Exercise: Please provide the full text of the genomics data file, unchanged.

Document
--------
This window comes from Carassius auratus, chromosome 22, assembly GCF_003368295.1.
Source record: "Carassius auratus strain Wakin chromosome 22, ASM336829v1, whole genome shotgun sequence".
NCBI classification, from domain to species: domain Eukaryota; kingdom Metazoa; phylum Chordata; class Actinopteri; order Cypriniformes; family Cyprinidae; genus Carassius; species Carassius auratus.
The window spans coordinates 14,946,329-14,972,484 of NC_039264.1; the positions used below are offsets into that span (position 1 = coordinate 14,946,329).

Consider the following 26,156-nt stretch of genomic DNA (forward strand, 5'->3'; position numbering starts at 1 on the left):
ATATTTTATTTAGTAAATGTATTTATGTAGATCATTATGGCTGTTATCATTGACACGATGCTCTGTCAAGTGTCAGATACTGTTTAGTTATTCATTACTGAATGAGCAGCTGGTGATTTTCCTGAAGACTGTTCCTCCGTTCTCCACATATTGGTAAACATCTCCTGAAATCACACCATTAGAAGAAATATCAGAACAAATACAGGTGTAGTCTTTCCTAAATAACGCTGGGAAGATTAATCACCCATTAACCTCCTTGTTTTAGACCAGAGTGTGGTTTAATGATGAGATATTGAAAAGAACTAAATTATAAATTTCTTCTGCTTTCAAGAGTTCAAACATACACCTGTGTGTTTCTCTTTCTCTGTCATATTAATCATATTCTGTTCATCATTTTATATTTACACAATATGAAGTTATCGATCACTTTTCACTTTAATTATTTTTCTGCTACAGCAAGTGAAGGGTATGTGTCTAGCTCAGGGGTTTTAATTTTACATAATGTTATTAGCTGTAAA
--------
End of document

This window comes from Carassius auratus, chromosome 22, assembly GCF_003368295.1.
Source record: "Carassius auratus strain Wakin chromosome 22, ASM336829v1, whole genome shotgun sequence".
NCBI classification, from domain to species: domain Eukaryota; kingdom Metazoa; phylum Chordata; class Actinopteri; order Cypriniformes; family Cyprinidae; genus Carassius; species Carassius auratus.
The window spans coordinates 14,946,329-14,972,484 of NC_039264.1; the positions used below are offsets into that span (position 1 = coordinate 14,946,329).

Consider the following 26,156-nt stretch of genomic DNA (forward strand, 5'->3'; position numbering starts at 1 on the left):
ATATTTTATTTAGTAAATGTATTTATGTAGATCATTATGGCTGTTATCATTGACACGATGCTCTGTCAAGTGTCAGATACTGTTTAGTTATTCATTACTGAATGAGCAGCTGGTGATTTTCCTGAAGACTGTTCCTCCGTTCTCCACATATTGGTAAACATCTCCTGAAATCACACCATTAGAAGAAATATCAGAACAAATACAGGTGTAGTCTTTCCTAAATAACGCTGGGAAGATTAATCACCCATTAACCTCCTTGTTTTAGACCAGAGTGTGGTTTAATGATGAGATATTGAAAAGAACTAAATTATAAATTTCTTCTGCTTTCAAGAGTTCAAACATACACCTGTGTGTTTCTCTTTCTCTGTCATATTAATCATATTCTGTTCATCATTTTATATTTACACAATATGAAGTTATCGATCACTTTTCACTTTAATTATTTTTCTGCTACAGCAAGTGAAGGGTATGTGTCTAGCTCAGGGGTTTTAATTTTACATAATGTTATTAGCTGTAAA